Author Daisy Roberts – She Takes You to the Edge®

Michael Douglas

Originally posted in the mom.me blog by Madeline Holler on June 13, 2013

I’m of the mindset that whatever happened in Michael Douglas’s throat should stay in Michael Douglas’s throat. Last week, when Douglas told the Guardian that oral sex is the reason he’s suffering stage four throat cancer, I think we all learned more than we wanted to.

But as long as the cat’s out of the bag … no, that’s not what I want to say. As long as the cunnilingus-throat cancer connection made headlines (ack! I’m still seeing a pun in there) let’s try to find a positive angle in all this TMI: perhaps a greater interest in 1) Gardasil and Cervarix, the vaccines against two types of human papillomavirus virus, and 2) the benefits of these vaccinations for boys.

 

When Gardasil was approved by the Food and Drug Administration in 2006, it wasn’t spared the controversy many life-saving vaccines had gotten caught up in. Back then, British researcher Andrew Wakefield’s research that concluded a link between the MMR vaccine and autism had yet to be discredited—which it was, conclusively, in 2010. In addition to the minority, but vocal, opposition to all things vaccination related, Gardasil had the added marketing issue that it protected against the most common sexually transmitted infection, HPV. Some otherwise pro-vaccine parents refused the shot, worrying that it would encourage their 12-year-old daughters to go out and have sex.

Also, though Gardasil’s main intention was to prevent cervical cancer, the company and some doctors recommended boys get the vaccine too, as it not only showed promise in preventing anal cancer, but it also helped prevent the spread of HPV from unsuspecting infected males to their female partners. But studies showed parents rarely submitted their boys to the shots.

Perhaps now that will change.

A report in the Boston Globe found that 70 percent of all throat cancers, which are on the rise, are the result of HPV infection. Researchers think that shifting social norms and increased promiscuity could be the reason for the recent increase, now at 14,000 new cases diagnosed each year—including in patients who never smoked.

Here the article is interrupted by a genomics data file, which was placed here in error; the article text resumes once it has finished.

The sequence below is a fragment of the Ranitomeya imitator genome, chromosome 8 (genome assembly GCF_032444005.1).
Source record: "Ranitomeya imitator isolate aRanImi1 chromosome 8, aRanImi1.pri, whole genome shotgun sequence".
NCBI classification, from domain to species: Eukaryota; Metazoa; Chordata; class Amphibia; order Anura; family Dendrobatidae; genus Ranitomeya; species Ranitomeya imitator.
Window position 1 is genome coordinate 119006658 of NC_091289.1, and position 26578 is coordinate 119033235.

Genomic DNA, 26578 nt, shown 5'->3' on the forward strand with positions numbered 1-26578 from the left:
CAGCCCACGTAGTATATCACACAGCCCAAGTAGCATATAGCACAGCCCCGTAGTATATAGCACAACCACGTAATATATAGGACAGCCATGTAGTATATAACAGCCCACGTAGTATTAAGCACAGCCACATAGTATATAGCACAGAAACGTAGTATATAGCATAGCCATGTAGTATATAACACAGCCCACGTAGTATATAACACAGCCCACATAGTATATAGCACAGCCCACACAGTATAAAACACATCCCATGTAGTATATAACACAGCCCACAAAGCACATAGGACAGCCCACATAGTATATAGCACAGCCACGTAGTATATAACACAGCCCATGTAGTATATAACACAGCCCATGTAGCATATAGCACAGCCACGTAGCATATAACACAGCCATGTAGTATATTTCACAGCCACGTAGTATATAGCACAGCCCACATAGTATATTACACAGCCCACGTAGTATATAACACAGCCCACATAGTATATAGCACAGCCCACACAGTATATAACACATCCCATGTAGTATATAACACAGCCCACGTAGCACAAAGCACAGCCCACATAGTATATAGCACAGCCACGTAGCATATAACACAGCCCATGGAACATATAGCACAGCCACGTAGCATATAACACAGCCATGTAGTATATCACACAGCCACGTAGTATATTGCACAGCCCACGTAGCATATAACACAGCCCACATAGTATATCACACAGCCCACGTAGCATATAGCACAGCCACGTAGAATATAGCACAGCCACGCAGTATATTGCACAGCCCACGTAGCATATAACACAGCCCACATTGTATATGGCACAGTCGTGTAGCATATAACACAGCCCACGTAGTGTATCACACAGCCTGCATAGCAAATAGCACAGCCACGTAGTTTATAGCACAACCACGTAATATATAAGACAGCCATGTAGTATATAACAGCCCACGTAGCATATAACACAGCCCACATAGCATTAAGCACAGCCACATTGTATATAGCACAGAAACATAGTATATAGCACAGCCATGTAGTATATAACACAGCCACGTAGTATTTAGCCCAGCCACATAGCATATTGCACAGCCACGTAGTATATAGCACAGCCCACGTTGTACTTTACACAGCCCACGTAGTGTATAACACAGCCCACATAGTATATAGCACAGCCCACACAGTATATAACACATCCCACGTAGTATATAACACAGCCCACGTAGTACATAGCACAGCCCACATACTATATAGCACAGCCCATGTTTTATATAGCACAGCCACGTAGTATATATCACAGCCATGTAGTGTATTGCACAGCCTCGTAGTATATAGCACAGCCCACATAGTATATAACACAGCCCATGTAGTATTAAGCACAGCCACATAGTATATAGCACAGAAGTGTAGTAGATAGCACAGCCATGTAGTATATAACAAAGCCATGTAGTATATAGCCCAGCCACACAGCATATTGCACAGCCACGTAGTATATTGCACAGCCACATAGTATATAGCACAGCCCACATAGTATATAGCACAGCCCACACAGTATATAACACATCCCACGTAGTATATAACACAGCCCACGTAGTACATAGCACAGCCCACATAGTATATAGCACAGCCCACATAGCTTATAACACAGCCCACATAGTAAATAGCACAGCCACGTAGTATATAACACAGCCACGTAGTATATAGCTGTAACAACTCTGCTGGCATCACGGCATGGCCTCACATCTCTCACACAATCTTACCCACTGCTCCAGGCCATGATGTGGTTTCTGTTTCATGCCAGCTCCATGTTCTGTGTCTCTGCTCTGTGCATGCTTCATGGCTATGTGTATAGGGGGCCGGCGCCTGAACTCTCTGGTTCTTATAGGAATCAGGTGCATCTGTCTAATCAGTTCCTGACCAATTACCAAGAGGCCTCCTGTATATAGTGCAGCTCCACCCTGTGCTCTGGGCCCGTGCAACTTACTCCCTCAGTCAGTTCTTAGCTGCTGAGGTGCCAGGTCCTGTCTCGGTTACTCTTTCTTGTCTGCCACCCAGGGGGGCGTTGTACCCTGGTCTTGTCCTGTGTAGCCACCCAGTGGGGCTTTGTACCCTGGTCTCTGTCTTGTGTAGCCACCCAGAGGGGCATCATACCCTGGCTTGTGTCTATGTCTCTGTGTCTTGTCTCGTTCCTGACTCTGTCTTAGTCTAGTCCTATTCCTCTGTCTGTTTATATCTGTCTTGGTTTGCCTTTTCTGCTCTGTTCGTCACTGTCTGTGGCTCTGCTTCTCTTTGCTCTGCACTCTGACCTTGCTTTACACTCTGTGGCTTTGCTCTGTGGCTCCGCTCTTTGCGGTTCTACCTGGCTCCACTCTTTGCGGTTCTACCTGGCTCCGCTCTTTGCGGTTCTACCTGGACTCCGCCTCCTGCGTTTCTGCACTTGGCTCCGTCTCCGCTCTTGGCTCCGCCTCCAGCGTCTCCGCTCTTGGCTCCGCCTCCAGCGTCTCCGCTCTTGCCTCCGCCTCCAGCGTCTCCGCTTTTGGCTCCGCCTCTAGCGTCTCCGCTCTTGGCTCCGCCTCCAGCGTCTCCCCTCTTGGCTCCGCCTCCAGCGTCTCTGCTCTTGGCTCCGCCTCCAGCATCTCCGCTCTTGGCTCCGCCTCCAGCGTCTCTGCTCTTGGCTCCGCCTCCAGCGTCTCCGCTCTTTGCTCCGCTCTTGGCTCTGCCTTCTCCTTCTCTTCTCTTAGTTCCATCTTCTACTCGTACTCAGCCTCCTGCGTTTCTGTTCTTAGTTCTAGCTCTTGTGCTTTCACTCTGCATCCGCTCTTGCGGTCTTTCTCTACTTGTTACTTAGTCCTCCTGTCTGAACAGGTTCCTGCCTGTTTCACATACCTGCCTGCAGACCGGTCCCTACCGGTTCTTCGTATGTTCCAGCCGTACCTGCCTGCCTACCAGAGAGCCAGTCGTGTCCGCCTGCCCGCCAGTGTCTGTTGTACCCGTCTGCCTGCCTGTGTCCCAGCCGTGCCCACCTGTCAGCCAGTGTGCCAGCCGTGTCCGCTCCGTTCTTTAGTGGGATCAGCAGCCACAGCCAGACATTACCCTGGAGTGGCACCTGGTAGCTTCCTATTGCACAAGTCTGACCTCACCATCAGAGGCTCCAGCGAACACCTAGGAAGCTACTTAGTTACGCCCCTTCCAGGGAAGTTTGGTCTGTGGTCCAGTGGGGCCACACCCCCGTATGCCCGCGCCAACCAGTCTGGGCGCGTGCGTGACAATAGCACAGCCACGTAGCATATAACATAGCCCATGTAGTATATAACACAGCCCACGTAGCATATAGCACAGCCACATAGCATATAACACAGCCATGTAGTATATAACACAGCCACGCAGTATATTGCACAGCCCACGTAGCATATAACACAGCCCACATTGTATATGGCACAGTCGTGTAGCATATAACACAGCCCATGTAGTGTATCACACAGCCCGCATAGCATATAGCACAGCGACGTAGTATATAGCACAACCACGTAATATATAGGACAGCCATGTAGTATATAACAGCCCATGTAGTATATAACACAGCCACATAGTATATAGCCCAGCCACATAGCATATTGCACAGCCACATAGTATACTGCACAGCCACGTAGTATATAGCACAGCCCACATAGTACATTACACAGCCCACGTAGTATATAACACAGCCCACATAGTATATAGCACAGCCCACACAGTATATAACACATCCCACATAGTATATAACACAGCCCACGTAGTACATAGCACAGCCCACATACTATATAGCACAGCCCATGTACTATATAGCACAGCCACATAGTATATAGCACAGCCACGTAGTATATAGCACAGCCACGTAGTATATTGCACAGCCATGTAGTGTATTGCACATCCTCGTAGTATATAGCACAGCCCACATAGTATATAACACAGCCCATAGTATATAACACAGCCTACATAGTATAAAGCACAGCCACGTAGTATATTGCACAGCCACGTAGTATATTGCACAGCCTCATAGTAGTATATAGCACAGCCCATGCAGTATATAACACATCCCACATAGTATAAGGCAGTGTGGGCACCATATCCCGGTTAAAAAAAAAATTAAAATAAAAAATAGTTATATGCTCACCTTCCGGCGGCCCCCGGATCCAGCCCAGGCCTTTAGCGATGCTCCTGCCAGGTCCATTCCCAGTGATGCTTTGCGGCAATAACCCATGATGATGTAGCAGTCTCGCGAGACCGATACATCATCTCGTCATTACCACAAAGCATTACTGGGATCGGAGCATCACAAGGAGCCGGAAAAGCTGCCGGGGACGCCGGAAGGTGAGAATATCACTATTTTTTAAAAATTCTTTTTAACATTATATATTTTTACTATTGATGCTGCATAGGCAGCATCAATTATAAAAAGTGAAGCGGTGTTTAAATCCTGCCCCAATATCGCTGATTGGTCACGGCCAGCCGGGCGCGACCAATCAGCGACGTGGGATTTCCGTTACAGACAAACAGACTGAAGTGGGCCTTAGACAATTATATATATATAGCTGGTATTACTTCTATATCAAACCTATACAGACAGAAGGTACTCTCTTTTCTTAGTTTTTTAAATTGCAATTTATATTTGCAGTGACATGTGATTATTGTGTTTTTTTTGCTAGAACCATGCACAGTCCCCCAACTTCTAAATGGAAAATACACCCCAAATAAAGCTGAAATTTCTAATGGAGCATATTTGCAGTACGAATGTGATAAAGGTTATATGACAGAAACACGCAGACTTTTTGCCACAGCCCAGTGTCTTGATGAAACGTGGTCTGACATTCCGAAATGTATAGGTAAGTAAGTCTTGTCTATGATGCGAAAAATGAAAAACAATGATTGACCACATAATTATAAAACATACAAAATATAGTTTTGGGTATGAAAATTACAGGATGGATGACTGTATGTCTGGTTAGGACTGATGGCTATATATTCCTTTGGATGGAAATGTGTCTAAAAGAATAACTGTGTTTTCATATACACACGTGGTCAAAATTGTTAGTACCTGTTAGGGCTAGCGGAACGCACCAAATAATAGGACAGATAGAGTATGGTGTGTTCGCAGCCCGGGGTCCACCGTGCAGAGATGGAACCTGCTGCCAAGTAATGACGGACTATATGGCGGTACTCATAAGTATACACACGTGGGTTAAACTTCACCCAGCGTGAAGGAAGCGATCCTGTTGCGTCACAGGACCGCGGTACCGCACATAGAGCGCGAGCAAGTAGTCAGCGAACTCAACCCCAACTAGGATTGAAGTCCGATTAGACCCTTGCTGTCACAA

Now that we know there can be devastating consequences for men, perhaps Michael Douglas’s humblebrag will change how we think about medically preventing some types of HPV. Among my friends, there is little consensus on whether daughters should get the HPV vaccine. Very few of my fellow parents say they want their sons to get the shot.

I’m very pro-vaccination—the evidence is clear that they’re safe and effective and that my vaccinated kids and their vaccinated friends are why unvaccinated kids fare so well in our community. I’m also very much in favor of the HPV vaccine—my eldest daughter went through the three-shot cycle at 11 years old. Her sister will, too, in a few years. Were either to be diagnosed with cervical cancer, a type that could have been prevented with the shot, I would have a hard time living with the decision to pass up the vaccine. I’m grateful it exists.

 

Now that I know my son could be at risk, too, not just as a possible transmitter but as a patient, he’ll no doubt be going in for the shot when it’s time. (Though, I was planning to send him in for it anyway, on the notion that he shouldn’t be out there spreading HPV around.)